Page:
The Immune – Chapter 11

Symon stood, stock-still, watching her approach with an expression of curiosity.  His eyes followed her sharply, like a hawk focused upon a smaller bird.  His hands remained clasped behind him, his head levelled, his lips a thin line.

Augustus looked from his face to hers, then back again, and thought he understood the situation.  He stepped between them, facing the intruder, his hands folded in front of him.  His stance was passive, but his body language clearly conveyed his intention to protect his mentor.

“No, Augustus,” Symon said, quietly but firmly.  “Alexia here is family to me.  And from what you told me about Jacob, I don’t think you would slow her down for long.”

The younger man only nodded, then moved aside, putting a few more steps between himself and Symon than before.

The woman continued her slow approach.  Each step seemed to be taken in slow motion, but was in fact placed carefully, deliberately, keeping her balance centered in the moments when only one foot was on the ground.  The remains of the clothing she’d worn as a councilor in the Order clung to her, almost desperately, as if the fabric feared she would tear the rest away at any moment.  Her grey-white skin was stretched taut across the muscles in her arms and shoulders, the blue veins standing out like scars.  Her gaze matched the older man’s- direct, unwavering, and completely focused.  She hadn’t even glanced at the young man who’d tried to interpose himself between the two elders.  She stopped moving when she’d come within 5 meters, her hands relaxed at her sides, her shoulders moving slowly with her breath.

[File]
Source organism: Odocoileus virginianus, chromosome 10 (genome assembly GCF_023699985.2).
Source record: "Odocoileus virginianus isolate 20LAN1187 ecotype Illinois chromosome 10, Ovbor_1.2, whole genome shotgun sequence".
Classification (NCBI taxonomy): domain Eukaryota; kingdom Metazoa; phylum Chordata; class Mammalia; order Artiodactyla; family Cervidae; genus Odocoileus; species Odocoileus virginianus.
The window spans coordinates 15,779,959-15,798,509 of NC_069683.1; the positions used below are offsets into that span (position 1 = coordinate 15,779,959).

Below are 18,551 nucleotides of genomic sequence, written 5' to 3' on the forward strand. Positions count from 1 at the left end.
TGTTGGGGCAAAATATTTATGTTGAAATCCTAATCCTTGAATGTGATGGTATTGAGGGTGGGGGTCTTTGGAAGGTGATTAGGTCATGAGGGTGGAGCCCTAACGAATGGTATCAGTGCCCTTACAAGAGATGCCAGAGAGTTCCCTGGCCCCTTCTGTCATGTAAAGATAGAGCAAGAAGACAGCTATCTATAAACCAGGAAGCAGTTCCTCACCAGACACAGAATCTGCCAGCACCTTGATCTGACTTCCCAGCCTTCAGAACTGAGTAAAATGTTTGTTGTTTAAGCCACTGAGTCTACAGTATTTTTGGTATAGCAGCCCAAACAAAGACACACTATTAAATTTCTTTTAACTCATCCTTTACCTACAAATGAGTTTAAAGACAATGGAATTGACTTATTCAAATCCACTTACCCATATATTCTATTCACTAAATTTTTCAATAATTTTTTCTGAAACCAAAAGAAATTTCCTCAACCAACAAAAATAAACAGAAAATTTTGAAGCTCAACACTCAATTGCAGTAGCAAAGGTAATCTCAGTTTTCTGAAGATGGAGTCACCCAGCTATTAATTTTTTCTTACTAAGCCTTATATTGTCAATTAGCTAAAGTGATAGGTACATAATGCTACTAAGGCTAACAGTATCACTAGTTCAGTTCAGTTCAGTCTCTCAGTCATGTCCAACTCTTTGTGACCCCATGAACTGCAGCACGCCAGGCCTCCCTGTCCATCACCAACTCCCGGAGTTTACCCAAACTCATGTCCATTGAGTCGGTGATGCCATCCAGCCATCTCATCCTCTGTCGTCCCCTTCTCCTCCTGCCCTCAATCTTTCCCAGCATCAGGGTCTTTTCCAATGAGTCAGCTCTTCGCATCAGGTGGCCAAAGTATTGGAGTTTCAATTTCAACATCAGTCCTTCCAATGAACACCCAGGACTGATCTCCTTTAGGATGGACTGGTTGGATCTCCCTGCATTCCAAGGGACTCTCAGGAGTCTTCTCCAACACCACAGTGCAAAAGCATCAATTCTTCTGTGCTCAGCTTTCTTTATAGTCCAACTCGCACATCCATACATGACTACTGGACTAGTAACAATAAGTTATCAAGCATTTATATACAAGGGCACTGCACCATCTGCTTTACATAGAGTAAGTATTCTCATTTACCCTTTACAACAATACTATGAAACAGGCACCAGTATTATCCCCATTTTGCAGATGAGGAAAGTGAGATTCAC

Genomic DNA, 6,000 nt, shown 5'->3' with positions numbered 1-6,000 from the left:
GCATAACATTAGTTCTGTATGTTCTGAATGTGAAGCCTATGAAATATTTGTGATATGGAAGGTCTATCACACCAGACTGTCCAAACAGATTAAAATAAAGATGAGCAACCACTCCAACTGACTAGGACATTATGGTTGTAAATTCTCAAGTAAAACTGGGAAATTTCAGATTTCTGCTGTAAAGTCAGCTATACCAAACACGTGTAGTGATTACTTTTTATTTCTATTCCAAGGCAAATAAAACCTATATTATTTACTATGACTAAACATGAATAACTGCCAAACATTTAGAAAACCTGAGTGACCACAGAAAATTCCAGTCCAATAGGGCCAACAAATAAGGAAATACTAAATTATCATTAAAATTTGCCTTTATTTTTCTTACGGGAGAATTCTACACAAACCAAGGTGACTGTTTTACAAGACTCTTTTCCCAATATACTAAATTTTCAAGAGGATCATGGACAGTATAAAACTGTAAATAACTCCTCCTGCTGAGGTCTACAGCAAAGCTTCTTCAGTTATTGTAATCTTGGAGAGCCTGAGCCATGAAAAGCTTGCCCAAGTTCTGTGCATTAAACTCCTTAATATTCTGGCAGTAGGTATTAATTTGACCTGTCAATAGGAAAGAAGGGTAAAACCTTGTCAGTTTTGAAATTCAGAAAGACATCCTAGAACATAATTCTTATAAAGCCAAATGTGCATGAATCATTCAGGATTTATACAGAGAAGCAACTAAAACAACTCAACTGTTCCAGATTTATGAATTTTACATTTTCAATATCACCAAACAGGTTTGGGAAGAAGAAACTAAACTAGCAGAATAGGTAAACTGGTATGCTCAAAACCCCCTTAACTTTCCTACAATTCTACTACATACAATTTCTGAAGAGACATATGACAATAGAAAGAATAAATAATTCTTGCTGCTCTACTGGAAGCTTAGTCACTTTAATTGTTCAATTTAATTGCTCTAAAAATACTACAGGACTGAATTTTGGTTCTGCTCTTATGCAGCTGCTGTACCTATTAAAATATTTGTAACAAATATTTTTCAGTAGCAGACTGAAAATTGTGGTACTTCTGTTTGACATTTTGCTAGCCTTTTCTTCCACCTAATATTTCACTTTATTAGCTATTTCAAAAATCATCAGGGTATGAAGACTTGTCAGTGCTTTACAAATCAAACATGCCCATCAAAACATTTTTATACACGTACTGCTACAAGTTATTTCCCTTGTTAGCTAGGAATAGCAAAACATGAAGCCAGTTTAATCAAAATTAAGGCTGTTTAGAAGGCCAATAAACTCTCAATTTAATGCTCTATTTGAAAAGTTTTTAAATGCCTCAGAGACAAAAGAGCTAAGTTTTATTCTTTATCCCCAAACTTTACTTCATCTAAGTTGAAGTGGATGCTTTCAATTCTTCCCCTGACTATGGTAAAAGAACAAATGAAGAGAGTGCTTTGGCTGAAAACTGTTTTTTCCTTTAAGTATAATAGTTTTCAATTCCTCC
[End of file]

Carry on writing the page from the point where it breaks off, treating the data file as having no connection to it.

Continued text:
“Symon… or Gabriel?” she asked, quietly, but with enough intensity to be clearly heard across the space between them.

He smiled again, his eyebrows rising genially.  “Both,” he replied, gently.  “Gabriel was the name given to me by the Order, and Symon is the name I chose for myself.”